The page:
Xenotransplantation was proposed a long time ago as a possible solution to the world-wide shortage of human organs. For years, researchers in this field have almost exclusively directed their efforts towards combating the immunological barrier that precluded long-term xenograft survival. Studies have been conducted in both small and large animal models and the most relevant results have been obtained in pre-clincal studies, specifically those utilising the pig-to-nonhuman primate combination. In this context, a better understanding of the immunological mechanisms underlying the rejection of a xenograft have allowed the identification of specific targets of intervention that have resulted in considerable improvements in survival of porcine organs or cells in nonhuman primates. However it has also become apparent that if xenotransplantation has to enter the clinical arena, a multidisciplinary approach will be needed to comprehensively tackle the different issues related to the use of a xenograft to cure human disease.In this regard, the safety, ethics and regulatory aspects of xenotransplantation are currently being aggressively addressed to enable the initiation of xenotransplantation with a favourable risk/benefit ratio.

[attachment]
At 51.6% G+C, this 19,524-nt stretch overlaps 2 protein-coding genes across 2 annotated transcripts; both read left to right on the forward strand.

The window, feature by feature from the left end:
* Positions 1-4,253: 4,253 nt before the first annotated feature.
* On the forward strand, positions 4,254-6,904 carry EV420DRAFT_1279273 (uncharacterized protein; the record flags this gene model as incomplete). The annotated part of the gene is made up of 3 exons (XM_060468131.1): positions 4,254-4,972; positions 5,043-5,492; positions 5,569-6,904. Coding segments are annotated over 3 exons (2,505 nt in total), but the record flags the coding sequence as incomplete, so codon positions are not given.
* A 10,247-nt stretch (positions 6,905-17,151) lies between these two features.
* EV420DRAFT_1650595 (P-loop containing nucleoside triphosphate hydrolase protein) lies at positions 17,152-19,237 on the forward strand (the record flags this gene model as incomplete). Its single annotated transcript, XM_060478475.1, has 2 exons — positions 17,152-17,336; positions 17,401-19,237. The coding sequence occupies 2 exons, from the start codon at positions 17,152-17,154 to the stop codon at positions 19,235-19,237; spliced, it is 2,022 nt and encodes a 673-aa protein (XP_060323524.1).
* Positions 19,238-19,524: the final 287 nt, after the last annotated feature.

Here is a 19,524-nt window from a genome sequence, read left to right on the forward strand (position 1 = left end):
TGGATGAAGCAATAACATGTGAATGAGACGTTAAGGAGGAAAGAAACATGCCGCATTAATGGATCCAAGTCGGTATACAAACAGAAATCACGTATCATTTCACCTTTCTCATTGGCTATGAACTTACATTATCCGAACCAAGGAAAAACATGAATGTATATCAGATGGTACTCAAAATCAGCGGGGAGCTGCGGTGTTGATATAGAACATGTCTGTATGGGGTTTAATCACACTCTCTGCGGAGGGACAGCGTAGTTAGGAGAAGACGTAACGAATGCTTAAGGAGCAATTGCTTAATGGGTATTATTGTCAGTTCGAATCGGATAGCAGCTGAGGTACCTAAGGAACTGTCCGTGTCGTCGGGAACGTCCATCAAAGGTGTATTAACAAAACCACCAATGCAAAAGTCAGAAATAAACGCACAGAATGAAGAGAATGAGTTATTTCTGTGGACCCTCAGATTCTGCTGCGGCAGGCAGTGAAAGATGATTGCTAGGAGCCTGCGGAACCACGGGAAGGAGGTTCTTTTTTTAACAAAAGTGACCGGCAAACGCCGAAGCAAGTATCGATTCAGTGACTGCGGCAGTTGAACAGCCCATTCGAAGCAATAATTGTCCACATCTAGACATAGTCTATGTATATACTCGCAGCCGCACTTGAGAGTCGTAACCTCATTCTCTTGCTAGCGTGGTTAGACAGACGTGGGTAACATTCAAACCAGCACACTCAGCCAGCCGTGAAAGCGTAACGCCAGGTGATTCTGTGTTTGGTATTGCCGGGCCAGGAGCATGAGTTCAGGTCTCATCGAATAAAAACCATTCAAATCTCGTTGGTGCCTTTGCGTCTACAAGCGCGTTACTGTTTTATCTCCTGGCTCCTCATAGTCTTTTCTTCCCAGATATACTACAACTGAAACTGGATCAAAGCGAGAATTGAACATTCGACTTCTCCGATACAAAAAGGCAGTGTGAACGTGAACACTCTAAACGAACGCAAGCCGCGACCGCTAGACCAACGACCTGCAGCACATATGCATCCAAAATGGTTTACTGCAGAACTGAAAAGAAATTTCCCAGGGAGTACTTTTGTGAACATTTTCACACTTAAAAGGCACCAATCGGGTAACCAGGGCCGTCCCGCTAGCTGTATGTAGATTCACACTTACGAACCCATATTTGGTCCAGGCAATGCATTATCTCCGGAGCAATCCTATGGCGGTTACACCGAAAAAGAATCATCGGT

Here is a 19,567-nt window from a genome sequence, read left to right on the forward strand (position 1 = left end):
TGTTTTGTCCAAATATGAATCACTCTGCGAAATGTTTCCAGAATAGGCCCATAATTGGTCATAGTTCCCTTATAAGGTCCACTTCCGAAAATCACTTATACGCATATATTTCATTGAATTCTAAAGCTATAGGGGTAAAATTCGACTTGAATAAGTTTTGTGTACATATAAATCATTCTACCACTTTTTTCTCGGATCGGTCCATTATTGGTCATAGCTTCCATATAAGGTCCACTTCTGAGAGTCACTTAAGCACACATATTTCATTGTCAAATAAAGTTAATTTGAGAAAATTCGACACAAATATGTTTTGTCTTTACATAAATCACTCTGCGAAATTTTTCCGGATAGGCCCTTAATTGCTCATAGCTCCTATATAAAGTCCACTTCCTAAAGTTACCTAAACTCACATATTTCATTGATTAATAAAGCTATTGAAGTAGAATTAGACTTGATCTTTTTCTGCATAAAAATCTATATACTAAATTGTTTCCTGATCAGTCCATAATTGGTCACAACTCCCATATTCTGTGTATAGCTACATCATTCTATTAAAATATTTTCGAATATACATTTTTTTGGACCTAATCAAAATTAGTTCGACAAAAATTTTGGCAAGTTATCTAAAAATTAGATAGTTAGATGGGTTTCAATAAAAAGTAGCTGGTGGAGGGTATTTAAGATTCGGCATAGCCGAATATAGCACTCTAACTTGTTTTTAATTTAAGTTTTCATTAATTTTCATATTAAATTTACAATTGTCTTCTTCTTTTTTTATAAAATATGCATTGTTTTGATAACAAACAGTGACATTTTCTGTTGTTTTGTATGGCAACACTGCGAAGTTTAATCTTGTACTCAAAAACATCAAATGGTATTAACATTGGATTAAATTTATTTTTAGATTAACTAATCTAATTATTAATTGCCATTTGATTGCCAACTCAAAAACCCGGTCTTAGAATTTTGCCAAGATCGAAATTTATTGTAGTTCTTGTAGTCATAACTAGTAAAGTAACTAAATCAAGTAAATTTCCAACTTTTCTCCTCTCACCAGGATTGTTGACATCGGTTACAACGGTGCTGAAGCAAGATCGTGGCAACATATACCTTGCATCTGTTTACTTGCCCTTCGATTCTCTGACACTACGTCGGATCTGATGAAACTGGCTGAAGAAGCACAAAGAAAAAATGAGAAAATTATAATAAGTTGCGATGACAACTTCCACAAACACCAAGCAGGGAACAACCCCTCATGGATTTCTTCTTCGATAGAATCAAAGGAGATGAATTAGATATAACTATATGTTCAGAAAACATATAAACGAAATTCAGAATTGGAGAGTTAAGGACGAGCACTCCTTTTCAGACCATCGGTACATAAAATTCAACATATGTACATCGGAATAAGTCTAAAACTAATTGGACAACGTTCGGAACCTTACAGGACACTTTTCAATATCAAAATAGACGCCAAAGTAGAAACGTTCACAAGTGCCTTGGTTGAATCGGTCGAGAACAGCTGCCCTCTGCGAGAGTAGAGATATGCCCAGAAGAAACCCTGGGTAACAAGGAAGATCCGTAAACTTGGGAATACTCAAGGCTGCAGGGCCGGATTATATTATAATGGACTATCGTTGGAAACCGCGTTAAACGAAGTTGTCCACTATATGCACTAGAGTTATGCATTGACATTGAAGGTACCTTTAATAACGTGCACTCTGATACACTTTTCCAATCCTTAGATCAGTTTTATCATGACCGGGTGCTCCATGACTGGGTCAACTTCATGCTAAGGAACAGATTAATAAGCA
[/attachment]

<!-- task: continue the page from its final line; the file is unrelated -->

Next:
|Number of pages||9|
|Publication status||Published - Jan 2009|